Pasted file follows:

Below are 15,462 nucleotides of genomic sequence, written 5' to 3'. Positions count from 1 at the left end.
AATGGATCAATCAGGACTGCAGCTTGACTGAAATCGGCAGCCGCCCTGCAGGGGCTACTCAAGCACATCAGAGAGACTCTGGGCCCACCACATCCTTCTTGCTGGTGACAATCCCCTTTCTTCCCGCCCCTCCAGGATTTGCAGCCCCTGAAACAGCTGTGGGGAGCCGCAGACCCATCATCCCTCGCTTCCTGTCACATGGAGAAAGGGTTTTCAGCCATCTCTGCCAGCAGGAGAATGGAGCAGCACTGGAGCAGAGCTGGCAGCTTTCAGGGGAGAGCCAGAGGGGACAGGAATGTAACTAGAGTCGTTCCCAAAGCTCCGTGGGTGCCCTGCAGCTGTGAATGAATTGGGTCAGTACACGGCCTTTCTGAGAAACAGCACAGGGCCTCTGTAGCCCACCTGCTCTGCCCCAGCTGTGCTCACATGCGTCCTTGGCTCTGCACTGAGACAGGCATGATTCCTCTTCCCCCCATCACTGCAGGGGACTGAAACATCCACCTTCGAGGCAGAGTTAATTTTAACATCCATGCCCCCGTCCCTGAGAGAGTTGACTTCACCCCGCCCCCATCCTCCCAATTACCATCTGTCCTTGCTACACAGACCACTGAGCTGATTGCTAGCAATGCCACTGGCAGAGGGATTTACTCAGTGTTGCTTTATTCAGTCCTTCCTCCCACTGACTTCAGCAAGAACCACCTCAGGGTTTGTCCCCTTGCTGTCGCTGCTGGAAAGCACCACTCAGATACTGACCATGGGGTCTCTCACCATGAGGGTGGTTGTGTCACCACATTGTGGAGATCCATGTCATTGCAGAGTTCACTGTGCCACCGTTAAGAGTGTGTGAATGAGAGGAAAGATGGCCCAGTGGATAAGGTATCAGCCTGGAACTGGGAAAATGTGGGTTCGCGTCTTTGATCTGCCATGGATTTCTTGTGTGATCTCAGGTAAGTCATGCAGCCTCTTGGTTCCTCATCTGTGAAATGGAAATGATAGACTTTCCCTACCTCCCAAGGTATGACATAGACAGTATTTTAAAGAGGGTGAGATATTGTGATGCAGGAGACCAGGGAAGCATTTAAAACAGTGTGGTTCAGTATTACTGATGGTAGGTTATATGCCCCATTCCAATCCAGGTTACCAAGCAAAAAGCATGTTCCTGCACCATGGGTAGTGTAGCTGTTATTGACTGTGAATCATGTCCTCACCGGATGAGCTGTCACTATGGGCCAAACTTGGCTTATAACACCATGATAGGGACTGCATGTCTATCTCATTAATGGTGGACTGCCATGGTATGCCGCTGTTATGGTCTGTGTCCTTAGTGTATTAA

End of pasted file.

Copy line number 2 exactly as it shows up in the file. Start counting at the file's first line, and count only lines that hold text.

AATGGATCAATCAGGACTGCAGCTTGACTGAAATCGGCAGCCGCCCTGCAGGGGCTACTCAAGCACATCAGAGAGACTCTGGGCCCACCACATCCTTCTTGCTGGTGACAATCCCCTTTCTTCCCGCCCCTCCAGGATTTGCAGCCCCTGAAACAGCTGTGGGGAGCCGCAGACCCATCATCCCTCGCTTCCTGTCACATGGAGAAAGGGTTTTCAGCCATCTCTGCCAGCAGGAGAATGGAGCAGCACTGGAGCAGAGCTGGCAGCTTTCAGGGGAGAGCCAGAGGGGACAGGAATGTAACTAGAGTCGTTCCCAAAGCTCCGTGGGTGCCCTGCAGCTGTGAATGAATTGGGTCAGTACACGGCCTTTCTGAGAAACAGCACAGGGCCTCTGTAGCCCACCTGCTCTGCCCCAGCTGTGCTCACATGCGTCCTTGGCTCTGCACTGAGACAGGCATGATTCCTCTTCCCCCCATCACTGCAGGGGACTGAAACATCCACCTTCGAGGCAGAGTTAATTTTAACATCCATGCCCCCGTCCCTGAGAGAGTTGACTTCACCCCGCCCCCATCCTCCCAATTACCATCTGTCCTTGCTACACAGACCACTGAGCTGATTGCTAGCAATGCCACTGGCAGAGGGATTTACTCAGTGTTGCTTTATTCAGTCCTTCCTCCCACTGACTTCAGCAAGAACCACCTCAGGGTTTGTCCCCTTGCTGTCGCTGCTGGAAAGCACCACTCAGATACTGACCATGGGGTCTCTCACCATGAGGGTGGTTGTGTCACCACATTGTGGAGATCCATGTCATTGCAGAGTTCACTGTGCCACCGTTAAGAGTGTGTGAATGAGAGGAAAGATGGCCCAGTGGATAAGGTATCAGCCTGGAACTGGGAAAATGTGGGTTCGCGTCTTTGATCTGCCATGGATTTCTTGTGTGATCTCAGGTAAGTCATGCAGCCTCTTGGTTCCTCATCTGTGAAATGGAAATGATAGACTTTCCCTACCTCCCAAGGTATGACATAGACAGTATTTTAAAGAGGGTGAGATATTGTGATGCAGGAGACCAGGGAAGCATTTAAAACAGTGTGGTTCAGTATTACTGATGGTAGGTTATATGCCCCATTCCAATCCAGGTTACCAAGCAAAAAGCATGTTCCTGCACCATGGGTAGTGTAGCTGTTATTGACTGTGAATCATGTCCTCACCGGATGAGCTGTCACTATGGGCCAAACTTGGCTTATAACACCATGATAGGGACTGCATGTCTATCTCATTAATGGTGGACTGCCATGGTATGCCGCTGTTATGGTCTGTGTCCTTAGTGTATTAA